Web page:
Somehow, Apple muddled its way through, and now that we are well into the Second Age of
Steve Jobs, it appears Windows users are finally getting the message. For the first half of this
year, an estimated 400,000 Windows owners bought Macs as Apple outpaced the growth of the
It may be too early to break out the champagne, but it appears a number of these Mac converts
were influenced by the iPod. To think Apple could build something that would become a cultural
icon rather than just a boutique product. But Microsoft has also managed to shoot itself in the
foot in recent years, suffering from the programming lapses of yesteryear that made the platform
vulnerable to all sorts of malware.
At the same time, Apple faces an important challenge. If those 400,000 newcomers embrace the
Mac OS with enthusiasm, they could become evangelists for the platform, encouraging others to
make the move. Here first impressions count for a lot, and if the Macs they buy fails to "just
work," it could have a really bad effect. These people have already been burned by Windows.
They came to the Mac hoping that life on the other side of the tracks would be better, and if they
have any suspicions that it s not so, Apple may not get a second chance.
As much as you d like to regard your Mac as an appliance, it s a complicated and sometimes
temperamental beast. True, most of you will unpack your new Macs, turn them on, and get on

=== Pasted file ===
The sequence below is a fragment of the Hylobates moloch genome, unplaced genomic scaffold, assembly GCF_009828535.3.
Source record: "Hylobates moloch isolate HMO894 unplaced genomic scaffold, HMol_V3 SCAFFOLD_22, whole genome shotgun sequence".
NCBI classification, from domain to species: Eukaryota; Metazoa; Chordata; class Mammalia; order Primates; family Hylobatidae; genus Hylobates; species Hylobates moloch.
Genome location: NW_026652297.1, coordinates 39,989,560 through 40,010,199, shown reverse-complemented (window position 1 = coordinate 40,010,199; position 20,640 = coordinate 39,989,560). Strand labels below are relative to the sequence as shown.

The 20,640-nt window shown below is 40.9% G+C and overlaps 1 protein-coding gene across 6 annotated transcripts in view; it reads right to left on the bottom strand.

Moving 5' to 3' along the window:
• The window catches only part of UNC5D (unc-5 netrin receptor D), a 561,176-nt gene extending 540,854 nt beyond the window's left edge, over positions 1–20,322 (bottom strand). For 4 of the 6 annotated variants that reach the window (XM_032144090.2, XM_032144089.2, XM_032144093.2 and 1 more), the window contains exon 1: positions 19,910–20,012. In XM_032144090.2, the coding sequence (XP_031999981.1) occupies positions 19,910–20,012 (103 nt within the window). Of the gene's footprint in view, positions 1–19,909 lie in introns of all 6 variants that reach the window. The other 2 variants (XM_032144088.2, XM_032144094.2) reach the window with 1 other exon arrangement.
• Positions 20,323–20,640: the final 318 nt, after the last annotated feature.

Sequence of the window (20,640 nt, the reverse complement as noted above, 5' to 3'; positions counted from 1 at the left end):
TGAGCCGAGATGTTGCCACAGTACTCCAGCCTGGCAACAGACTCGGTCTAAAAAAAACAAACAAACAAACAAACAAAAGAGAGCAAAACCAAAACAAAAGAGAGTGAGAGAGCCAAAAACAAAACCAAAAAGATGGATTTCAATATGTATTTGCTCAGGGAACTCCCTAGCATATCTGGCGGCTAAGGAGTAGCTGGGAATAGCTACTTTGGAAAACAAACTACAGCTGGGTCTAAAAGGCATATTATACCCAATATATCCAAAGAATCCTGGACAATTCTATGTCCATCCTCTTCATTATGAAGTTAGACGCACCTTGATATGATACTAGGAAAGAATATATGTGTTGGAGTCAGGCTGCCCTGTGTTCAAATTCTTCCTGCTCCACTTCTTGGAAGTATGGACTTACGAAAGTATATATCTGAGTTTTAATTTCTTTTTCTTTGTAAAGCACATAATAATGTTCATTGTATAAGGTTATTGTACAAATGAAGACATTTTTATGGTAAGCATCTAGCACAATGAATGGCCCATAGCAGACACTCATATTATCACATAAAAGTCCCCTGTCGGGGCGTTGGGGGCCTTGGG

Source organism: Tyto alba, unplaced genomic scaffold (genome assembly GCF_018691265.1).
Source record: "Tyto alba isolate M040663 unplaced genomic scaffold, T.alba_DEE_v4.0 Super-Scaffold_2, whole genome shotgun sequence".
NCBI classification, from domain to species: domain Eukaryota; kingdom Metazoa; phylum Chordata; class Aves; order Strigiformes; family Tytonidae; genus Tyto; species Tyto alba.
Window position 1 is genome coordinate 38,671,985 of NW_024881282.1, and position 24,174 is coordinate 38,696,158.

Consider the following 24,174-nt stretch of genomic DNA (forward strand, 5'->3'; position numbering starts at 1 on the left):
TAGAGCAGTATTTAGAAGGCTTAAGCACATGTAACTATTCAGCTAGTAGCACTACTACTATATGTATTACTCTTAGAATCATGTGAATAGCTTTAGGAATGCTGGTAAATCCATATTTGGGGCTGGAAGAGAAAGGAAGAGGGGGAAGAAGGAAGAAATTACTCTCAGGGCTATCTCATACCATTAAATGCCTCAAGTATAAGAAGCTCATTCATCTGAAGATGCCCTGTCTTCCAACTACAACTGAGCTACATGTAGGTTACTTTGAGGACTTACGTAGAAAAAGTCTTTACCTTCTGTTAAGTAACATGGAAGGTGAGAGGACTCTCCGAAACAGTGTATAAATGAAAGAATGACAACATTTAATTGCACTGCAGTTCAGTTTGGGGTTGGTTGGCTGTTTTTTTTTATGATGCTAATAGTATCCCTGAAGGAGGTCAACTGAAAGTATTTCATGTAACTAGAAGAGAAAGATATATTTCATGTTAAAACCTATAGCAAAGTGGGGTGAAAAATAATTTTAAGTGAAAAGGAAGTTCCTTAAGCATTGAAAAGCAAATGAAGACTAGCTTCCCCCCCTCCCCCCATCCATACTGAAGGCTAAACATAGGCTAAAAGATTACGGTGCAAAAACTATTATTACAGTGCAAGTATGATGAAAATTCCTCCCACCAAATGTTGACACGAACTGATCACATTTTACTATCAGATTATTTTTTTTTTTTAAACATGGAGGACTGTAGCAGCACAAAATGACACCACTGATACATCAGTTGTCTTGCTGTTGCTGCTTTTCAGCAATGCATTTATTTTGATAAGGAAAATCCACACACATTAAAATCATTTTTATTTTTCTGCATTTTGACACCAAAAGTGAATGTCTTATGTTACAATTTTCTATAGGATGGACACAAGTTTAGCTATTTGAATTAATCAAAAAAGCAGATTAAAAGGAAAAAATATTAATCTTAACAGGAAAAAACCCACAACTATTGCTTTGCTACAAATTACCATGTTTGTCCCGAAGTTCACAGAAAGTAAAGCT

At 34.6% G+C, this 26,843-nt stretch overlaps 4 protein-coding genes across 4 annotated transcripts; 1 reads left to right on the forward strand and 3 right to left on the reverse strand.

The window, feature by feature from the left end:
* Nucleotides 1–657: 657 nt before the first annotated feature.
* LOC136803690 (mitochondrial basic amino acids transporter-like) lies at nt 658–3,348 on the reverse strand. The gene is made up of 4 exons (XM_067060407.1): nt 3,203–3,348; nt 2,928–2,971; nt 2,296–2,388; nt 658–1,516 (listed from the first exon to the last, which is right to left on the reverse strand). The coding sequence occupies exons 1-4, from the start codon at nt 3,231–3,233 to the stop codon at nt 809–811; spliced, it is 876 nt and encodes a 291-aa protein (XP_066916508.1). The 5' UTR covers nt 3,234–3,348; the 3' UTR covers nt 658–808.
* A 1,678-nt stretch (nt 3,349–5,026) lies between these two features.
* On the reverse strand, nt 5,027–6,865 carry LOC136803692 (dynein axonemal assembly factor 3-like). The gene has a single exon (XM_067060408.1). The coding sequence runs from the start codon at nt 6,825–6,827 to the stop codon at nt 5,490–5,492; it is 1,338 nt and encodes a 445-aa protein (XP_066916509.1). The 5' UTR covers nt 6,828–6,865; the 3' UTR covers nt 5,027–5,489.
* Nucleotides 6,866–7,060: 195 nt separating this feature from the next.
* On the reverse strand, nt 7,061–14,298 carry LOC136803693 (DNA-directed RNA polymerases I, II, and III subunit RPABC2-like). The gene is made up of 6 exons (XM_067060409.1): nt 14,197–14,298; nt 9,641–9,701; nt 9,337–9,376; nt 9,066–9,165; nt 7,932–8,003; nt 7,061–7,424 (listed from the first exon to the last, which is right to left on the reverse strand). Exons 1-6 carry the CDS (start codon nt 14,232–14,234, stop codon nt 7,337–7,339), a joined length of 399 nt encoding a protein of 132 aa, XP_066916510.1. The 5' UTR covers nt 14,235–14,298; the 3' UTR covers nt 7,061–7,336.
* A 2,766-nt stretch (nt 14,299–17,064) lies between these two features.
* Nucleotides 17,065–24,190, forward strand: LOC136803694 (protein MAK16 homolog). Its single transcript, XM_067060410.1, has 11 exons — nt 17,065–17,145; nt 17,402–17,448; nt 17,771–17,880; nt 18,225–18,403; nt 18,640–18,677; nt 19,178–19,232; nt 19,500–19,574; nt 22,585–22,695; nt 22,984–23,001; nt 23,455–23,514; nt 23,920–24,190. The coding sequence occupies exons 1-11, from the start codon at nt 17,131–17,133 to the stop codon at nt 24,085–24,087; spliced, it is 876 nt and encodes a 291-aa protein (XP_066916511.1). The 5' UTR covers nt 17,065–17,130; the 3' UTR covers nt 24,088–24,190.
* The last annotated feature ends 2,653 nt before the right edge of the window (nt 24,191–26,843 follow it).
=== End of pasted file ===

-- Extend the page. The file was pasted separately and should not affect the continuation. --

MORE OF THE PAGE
with your business. But the experience isn t always seamless, for otherwise there would be no
need for troubleshooting sites, books and articles to help you get a handle on the problems you
confront all too often.
In fairness, you can t expect perfection. No personal computer comes even close to behaving as
reliably as a typical household appliance. Sure, the Mac is close, and it s true that many of you
can carry on for days, weeks, or months without encountering a lick of trouble. I still provide
consulting services for a number of local clients, and I delight in the fact that I can set them up
with a new Mac, or perform a "tune up," and seldom get a call to make a return visit to fix some
new problems. It s not that I am so perfect, but it s a nice thought. The truth is that Macs don t
require near as much maintenance as the counterparts from the Dark Side.
But there are still problems that are just too irritating, and Apple has to work harder to improve
its quality control. Tiger, for example, was probably released prematurely, and it s taken two
maintenance updates for things to settle down. And now the pressure is on to deliver the goods to
those brand new Windows switchers, and Apple can t afford to drop the ball.
MPN, LLC 2005 macCompanion
August 2005, Volume 3 Issue 8